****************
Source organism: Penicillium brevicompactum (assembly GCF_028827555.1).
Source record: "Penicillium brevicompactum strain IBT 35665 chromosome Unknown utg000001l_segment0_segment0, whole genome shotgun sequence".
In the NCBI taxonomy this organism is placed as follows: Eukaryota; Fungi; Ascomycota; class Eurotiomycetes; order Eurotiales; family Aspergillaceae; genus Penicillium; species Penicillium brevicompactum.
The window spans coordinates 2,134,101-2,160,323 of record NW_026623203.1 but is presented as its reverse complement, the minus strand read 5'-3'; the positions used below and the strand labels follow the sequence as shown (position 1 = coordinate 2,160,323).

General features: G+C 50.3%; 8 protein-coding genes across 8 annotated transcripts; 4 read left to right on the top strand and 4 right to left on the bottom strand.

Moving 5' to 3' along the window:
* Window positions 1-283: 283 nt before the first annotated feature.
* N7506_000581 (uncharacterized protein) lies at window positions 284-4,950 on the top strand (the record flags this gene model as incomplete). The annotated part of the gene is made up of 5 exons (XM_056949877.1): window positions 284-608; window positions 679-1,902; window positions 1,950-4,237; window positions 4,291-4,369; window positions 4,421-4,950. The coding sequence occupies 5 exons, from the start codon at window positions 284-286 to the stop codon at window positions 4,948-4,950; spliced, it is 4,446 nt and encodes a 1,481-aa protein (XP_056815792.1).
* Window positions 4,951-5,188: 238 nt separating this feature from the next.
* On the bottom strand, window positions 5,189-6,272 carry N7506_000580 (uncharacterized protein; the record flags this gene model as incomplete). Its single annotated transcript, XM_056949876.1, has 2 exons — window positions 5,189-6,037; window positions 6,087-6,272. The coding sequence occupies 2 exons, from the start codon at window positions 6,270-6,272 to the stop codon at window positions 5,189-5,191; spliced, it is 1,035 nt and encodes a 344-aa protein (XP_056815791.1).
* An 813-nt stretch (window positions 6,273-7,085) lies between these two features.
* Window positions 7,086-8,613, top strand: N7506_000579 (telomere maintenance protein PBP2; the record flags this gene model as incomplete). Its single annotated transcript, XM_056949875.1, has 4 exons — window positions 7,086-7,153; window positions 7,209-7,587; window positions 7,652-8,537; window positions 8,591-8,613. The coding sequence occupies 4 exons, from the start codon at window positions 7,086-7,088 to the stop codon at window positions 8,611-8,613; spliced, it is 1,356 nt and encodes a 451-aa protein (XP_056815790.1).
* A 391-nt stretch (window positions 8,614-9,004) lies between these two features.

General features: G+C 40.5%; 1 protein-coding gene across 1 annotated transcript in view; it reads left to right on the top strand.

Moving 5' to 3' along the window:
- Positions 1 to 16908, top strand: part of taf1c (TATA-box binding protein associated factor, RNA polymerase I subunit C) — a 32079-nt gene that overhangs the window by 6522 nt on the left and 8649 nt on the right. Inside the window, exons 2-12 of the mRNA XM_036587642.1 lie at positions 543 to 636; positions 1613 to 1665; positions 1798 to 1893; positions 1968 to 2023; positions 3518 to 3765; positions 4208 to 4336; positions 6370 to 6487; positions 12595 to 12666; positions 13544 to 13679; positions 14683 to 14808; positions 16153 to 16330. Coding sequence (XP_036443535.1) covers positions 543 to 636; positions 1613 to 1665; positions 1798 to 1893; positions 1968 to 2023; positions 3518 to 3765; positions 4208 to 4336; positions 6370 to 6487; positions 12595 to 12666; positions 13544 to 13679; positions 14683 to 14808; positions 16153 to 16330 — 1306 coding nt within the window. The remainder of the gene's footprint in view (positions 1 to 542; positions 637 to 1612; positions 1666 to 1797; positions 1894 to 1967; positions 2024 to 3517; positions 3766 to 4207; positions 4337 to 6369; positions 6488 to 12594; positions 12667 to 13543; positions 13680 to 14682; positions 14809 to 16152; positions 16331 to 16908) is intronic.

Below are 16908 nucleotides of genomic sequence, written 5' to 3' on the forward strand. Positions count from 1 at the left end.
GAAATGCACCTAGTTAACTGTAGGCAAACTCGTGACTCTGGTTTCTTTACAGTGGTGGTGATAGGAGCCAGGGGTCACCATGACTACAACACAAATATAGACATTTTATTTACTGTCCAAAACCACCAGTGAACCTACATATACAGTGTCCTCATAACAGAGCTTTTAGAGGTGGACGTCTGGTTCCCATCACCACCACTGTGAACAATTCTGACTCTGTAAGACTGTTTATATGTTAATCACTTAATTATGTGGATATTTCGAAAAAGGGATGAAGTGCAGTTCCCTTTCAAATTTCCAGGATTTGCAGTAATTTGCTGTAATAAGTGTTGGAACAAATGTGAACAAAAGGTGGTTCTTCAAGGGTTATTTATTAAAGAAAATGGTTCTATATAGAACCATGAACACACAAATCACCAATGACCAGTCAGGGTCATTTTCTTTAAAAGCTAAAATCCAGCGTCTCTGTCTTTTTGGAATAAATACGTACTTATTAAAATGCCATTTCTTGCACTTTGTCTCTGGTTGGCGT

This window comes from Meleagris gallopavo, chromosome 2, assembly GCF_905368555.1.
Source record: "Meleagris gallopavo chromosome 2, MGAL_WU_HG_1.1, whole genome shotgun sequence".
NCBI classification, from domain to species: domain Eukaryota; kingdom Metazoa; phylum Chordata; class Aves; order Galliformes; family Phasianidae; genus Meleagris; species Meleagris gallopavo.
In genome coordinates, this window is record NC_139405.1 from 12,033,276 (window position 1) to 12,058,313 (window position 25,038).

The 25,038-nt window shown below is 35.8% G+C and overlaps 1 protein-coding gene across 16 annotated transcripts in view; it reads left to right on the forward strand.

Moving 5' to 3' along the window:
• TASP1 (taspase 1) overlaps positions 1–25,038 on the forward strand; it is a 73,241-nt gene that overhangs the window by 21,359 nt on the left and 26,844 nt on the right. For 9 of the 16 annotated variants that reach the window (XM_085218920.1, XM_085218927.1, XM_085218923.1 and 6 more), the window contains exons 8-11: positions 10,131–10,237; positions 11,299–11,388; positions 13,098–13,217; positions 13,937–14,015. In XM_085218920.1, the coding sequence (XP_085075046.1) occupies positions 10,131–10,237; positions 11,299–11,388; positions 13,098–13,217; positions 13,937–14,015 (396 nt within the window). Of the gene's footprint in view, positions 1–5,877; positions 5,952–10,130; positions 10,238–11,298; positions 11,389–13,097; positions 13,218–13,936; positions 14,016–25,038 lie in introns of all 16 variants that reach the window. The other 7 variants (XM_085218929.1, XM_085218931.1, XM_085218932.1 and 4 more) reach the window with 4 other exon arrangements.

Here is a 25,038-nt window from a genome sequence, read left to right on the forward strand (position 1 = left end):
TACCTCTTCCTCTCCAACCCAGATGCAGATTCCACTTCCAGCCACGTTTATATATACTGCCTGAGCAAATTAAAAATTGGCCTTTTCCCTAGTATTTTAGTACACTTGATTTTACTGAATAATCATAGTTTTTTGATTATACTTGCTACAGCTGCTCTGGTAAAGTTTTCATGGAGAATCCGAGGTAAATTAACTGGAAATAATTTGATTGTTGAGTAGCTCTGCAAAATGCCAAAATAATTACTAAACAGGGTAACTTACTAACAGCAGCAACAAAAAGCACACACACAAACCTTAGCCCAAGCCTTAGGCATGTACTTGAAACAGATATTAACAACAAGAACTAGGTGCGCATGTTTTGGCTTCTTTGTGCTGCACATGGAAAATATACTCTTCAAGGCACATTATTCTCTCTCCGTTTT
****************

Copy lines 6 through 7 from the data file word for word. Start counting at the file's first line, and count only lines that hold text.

Moving 5' to 3' along the window:
* Window positions 1-283: 283 nt before the first annotated feature.